Truly bewildering times: Africans now accused of being too posh to lead in Europe

Wole Soyinka and The British Obama have found themselves in an unusual positions.

CURIOUS things are happening in the United Kingdom. Africans are finding themselves increasingly told they are either too learned or posh to hold esteemed positions.

Nigeria’s Wole Soyinka has come out fighting after he was accused of being too “grand” for one of the most celebrated and unique positions in poetry.

Soyinka, 80, is poised to be the next Oxford University chair of poetry. The Guardian reports that all he is required to do is give only three lectures a year, while being on a stipend of only $10,000 or so.

If part time, its also an exceptionally prestigious position, whose sole qualification is that “candidates be of sufficient distinction to be able to fulfil the duties of the post.”

It should all be a cinch for the prolific Nobel laureate, having secured a near-unassailable 149 nominations from Oxford graduates—essentially current and retired faculty and students who in other times go by the fancier term of a convocation. 

His nearest competitor is Simon Armitage, who has so far attracted 54 backers ahead of the vote that starts Friday. One of them is Melvyn Bragg, a well-known British broadcaster and parliamentarian who however sounds just like a case of sour grapes, given he had previously supported Soyinka.

Soyinka, Bragg reportedly said, would not “bother to come to Oxford” if he were picked, suggesting he were too busy, a backhanded compliment if ever there were one.

“Soyinka is grand man….I also query his age.” So Bragg, the chancellor at the University of Leeds, will now vote for Armitage, in all fairness himself a highly respected and award-winning professor of poetry.

Despite being so august, the campaign for the post can often be bad-tempered, but Soyinka is having none of it.

“How curious that anyone would even speculate that I would allow busy and committed people - friends, colleagues and total strangers - to waste their time nominating and campaigning on my behalf for such a prestigious position if I were not serious about contesting,” he said in reaction, sounding a tad annoyed.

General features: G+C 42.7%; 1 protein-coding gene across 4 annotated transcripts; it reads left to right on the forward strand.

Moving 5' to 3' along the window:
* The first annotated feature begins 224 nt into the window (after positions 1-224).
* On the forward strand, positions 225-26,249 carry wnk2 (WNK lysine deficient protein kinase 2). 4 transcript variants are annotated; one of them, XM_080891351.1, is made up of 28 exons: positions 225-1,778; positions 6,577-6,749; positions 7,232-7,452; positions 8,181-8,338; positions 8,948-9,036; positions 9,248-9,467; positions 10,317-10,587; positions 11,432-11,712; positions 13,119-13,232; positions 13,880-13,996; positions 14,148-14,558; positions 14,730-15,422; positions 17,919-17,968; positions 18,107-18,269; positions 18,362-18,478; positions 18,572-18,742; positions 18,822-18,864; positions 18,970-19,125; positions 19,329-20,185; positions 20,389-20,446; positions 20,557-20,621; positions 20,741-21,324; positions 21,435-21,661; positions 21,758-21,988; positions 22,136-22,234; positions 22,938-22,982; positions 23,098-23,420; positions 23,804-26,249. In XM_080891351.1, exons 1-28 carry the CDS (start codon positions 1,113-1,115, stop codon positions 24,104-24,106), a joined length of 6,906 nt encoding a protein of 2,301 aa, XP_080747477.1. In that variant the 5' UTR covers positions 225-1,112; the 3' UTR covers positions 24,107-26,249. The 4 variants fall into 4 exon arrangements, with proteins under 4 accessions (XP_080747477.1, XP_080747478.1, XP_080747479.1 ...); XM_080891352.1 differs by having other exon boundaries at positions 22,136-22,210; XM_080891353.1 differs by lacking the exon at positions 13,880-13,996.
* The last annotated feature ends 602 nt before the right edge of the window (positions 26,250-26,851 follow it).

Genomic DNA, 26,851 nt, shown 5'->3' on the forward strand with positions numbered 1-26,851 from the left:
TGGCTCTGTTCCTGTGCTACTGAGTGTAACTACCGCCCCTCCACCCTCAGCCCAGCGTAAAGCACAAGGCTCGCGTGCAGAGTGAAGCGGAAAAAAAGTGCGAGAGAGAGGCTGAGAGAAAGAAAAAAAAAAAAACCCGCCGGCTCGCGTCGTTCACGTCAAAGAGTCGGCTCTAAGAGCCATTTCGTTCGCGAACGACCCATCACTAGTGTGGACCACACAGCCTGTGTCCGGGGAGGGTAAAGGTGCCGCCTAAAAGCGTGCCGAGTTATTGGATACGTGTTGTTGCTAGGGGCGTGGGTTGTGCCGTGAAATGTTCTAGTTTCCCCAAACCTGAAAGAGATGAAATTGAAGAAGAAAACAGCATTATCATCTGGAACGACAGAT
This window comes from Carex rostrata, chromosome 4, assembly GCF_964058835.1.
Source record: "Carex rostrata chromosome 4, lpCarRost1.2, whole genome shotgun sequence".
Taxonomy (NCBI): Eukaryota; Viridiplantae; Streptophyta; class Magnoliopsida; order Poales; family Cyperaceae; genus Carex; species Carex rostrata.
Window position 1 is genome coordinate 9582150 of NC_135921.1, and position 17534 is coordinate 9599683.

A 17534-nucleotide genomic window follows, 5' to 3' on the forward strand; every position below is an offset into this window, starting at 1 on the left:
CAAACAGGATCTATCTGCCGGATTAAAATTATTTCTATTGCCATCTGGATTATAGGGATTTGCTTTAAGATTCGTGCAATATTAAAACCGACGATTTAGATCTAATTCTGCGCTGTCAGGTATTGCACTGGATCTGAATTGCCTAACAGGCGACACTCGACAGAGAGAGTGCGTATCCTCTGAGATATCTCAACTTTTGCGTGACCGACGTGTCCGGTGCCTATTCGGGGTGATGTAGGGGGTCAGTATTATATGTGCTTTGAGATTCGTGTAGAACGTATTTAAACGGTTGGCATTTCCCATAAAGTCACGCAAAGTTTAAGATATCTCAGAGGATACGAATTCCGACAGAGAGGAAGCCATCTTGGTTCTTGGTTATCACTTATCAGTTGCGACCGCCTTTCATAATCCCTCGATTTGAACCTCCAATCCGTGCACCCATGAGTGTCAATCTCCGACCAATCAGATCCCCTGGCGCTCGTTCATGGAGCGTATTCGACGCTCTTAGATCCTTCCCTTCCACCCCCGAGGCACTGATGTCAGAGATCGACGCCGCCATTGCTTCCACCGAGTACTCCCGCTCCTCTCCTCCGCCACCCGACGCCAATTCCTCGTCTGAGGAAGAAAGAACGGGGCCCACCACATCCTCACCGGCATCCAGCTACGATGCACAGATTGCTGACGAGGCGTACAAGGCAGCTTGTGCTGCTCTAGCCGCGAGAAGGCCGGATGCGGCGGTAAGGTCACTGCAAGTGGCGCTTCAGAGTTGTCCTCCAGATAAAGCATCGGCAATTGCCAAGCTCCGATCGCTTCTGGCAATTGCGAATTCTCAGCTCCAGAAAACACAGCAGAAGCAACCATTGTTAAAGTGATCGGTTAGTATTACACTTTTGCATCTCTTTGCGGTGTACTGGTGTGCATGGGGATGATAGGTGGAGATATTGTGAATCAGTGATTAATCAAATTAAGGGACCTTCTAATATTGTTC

The Labour man, Chuka Umunna

The brawl comes less than two weeks after Chuka Umunna, the country’s shadow business secretary, ejected out of the race to reinvigorate a Labour party still licking its wounds, despite having been a plausible frontrunner.

Umunna, the son of a Nigerian father and English mother and who was dubbed the British Obama, said he had pulled out due to the immense “pressure” and “scrutiny” he had been subjected to in the 72 hours he was a candidate.

He was perceived to be the best man to revive Labour after it was unexpectedly battered in the general election a week before.

However predictions that the suave 31-year-old would be Britain’s first black prime minister based on his meteoric rise have had to be hurriedly put on hold.

But in the wake of the storm around his decision to pull out, he was soon being accused of being too debonair for Labour’s pro-working class credentials.

Umunna, British media said, had raked in enough money while still in his 20s to buy a $350,000 flat at a nice address, had attended exclusive private schools, and generally led a privileged life. In other words, he was out of touch with blue-collar Britain.

The dapper Umunna (he wears $2,000 bespoke suits) probably didn’t help his case much by complaining two moons back that London did not have too many “cool” places to hang out, most of them being full of “trash and C-List wannabes.”

But in his defence, Africans, and Nigerians, when they are not being intellectual, love a good party. Okay, Umunna is as British as they come, but on this continent, we are not too picky about our extended family. Ask a certain Togolese football star, who has this past month regaled us with his un-put-downable family version of “Keeping up with the Adebayors”.

And anyway, since when did being exclusive or posh and African hurt anybody?

These really are uncommon times, when Africans are criticised for being too upmarket, both materialistically and intellectually. So give us some time as we figure out what to make of all this. 

But Umunna could in the meantime probably learn a thing or two at the feet of Soyinka that would put him in good stead in the Queen’s land—including that a lizard in the village can never be a crocodile in the city.

In other words, an African man must always swing back when he finds himself in a slug-fest, not wilt. That is very un-African.

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